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Ten Reasons to Vote

October 26th, 2020 by dk

If you’re a registered voter in Oregon, you received the Voters’ Pamphlet last week. (At 168 pages, can we really call it a “pamphlet?”) Ballots will arrive this week. The question asked too often is this: “Why should I bother to vote, when Oregon’s electoral votes will not be in dispute?”

Let me give you ten reasons that you should bother to vote.

1. It’s a mercifully small bother. Other Americans will stand in line for hours to vote. Our hassle will be finding a blue or black pen in our kitchen junk drawer. It’s worth taking a few minutes to vote, if only to reflect on how good we’ve got it.

2. It’s a good habit. Skipping this election because your actions won’t alter the outcome is like not brushing your teeth on the day before your dentist appointment. It won’t change the immediate consequence, but the habit will.

3. There’s more on the ballot. Oregon pioneered the voter initiative more than a century ago. Oregonians make some government decisions directly. We should take that responsibility seriously. You may have no opinion yet about psilocybin. You may not even know how to pronounce it. Now is a good time to learn.

4. We’re the Vote-By-Mail poster child. Citizens and lawmakers in other states watch us and wonder whether they should follow our lead. Showing that Vote-By-Mail is easy and fraud-free is an important message conveyed by our collective actions.

5. Our turnout rate should make us proud. Very few states see a larger percentage of its eligible citizens voting. They say that if you don’t vote, then you can’t complain. We complain a lot in Oregon. Voting is important to our state’s culture.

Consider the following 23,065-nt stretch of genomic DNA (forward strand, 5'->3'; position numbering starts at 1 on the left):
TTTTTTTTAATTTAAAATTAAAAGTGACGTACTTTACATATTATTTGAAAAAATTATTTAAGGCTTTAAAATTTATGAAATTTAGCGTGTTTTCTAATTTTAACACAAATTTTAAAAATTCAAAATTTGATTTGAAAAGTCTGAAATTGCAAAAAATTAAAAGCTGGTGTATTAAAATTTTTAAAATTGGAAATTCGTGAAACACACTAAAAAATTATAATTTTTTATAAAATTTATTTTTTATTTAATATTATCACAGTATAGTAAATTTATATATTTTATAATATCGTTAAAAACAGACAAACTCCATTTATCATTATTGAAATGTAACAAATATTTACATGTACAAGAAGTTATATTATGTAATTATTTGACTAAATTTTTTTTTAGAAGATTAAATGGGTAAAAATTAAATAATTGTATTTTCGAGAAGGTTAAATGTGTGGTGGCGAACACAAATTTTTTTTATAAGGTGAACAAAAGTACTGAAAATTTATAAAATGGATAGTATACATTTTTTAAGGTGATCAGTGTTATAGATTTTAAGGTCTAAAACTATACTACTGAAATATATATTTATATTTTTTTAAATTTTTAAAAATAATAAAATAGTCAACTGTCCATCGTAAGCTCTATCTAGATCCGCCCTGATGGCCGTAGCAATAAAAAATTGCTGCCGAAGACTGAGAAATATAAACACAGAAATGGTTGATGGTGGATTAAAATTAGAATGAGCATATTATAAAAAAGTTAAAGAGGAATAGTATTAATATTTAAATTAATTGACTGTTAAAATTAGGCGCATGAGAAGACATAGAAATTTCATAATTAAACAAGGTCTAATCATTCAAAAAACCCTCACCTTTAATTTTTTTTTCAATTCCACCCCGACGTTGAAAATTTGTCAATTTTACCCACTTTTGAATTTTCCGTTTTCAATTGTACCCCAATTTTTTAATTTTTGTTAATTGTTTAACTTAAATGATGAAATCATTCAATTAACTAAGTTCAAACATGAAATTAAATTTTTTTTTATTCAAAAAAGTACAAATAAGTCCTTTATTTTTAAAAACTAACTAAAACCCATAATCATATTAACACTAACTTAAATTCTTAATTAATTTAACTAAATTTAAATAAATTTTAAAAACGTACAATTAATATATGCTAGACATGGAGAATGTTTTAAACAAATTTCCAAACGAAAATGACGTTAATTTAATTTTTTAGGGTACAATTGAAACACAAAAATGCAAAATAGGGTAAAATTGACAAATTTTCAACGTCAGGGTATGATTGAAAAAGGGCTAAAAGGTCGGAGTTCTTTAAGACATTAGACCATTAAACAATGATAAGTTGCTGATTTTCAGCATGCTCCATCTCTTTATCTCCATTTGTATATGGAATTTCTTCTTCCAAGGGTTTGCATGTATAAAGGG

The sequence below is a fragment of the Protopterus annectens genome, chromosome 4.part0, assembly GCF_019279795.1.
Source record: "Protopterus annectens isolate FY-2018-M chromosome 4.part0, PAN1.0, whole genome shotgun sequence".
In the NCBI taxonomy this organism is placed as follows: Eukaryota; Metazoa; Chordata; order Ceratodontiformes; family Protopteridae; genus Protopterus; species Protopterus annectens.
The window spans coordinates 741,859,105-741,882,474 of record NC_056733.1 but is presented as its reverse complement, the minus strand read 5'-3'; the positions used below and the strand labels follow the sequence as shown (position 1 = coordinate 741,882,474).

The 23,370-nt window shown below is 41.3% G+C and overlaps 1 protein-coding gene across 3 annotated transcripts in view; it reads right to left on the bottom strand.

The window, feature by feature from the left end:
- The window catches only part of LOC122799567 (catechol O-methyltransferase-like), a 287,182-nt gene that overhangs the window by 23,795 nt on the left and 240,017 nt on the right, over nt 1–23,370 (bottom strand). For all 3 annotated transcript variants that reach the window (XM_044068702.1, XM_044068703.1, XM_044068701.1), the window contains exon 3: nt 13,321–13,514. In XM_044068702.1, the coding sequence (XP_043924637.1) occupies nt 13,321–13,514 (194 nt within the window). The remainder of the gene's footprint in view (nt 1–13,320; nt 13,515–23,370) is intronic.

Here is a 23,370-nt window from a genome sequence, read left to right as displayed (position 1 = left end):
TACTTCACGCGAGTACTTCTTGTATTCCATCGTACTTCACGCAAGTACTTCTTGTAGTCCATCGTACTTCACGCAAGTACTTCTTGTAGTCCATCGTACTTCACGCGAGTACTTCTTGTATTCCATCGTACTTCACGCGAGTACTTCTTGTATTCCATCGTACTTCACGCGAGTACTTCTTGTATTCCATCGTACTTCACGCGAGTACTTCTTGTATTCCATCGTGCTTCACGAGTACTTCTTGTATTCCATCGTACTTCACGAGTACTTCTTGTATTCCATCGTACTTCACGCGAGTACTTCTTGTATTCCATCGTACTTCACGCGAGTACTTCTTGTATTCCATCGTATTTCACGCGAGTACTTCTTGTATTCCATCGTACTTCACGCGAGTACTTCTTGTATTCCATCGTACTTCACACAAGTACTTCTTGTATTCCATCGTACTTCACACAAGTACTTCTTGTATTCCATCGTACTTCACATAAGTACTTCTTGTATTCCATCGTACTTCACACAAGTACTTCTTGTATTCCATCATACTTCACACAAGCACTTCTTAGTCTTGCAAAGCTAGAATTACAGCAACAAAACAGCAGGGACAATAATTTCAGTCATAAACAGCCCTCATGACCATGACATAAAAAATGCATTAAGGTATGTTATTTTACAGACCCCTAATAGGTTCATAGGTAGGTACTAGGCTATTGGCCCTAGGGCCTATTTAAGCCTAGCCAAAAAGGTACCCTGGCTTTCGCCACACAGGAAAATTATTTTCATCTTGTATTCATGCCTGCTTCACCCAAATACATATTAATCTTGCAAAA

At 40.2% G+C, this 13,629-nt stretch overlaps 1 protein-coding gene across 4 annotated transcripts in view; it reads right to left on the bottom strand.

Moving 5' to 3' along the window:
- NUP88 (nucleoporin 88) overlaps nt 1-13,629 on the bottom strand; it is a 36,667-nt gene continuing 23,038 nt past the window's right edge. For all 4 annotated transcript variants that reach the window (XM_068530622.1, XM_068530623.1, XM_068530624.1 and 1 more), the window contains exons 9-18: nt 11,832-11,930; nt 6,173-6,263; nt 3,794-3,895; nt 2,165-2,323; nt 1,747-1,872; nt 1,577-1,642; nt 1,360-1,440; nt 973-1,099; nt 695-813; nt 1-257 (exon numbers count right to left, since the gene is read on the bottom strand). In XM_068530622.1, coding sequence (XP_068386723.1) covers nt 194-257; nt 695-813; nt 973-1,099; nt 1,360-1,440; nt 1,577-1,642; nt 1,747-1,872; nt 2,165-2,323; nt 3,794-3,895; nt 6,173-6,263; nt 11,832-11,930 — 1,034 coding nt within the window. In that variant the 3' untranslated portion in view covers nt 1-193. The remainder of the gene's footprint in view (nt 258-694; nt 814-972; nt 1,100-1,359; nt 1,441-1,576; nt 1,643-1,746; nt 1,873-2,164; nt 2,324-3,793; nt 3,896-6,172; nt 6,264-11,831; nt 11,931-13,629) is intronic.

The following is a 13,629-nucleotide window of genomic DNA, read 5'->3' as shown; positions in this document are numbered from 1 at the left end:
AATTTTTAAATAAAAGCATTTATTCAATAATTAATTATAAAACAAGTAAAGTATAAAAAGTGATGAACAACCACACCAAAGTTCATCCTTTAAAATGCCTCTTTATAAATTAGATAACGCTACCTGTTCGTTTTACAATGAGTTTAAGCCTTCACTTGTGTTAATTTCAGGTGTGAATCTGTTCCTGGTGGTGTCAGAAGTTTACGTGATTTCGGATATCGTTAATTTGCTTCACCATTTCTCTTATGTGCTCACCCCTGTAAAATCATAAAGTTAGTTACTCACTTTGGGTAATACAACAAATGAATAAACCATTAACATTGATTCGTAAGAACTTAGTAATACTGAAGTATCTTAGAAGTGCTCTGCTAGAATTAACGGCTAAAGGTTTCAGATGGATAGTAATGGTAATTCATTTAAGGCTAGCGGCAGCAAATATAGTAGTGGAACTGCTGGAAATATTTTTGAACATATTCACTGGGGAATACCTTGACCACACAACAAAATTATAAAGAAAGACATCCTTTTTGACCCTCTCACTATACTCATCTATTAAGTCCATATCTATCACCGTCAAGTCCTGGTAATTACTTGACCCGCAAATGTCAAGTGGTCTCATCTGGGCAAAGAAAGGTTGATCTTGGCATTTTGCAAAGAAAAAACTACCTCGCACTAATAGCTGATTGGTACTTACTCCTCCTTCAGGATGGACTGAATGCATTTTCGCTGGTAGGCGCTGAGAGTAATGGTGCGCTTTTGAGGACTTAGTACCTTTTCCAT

6. And that’s not because we reserve voting for the highly motivated. No other state makes it easier to get registered to vote. Since 2016, most new residents have had to worker harder to NOT be registered to vote. Unless they specifically opt-out, they are registered to vote when they get their driver’s license.

7. Down-ballot races also matter. Even if the presidential race will not be contested in 2020, candidates for other races will be on the ballot. Each name you see printed on the ballot is watching what you’ll do — even the uncontested races. Judges pay attention to their “undervote” (the number of returned ballots who left their race blank).

8. Our voter turnout is tracked earlier than others’. Since we’ve perfected our method of voting and our history is robust, our Secretary of State announces daily how the turnout so far compares with past elections. Unlike polling results, our numbers are real and beyond dispute.

9. Oregon could play a role in a “Centrist Tsunami.” If others around the country learn that Oregonians are voting in huge numbers, they may follow. Strong turnout in swing districts will bring more centrists (from both parties) into the national government. We need that.

10. Fill in the blank. You’ve probably noticed some reason that I’ve overlooked. Fill it here and share it with me.


Don Kahle ( writes a column each Friday for The Register-Guard and archives past columns at

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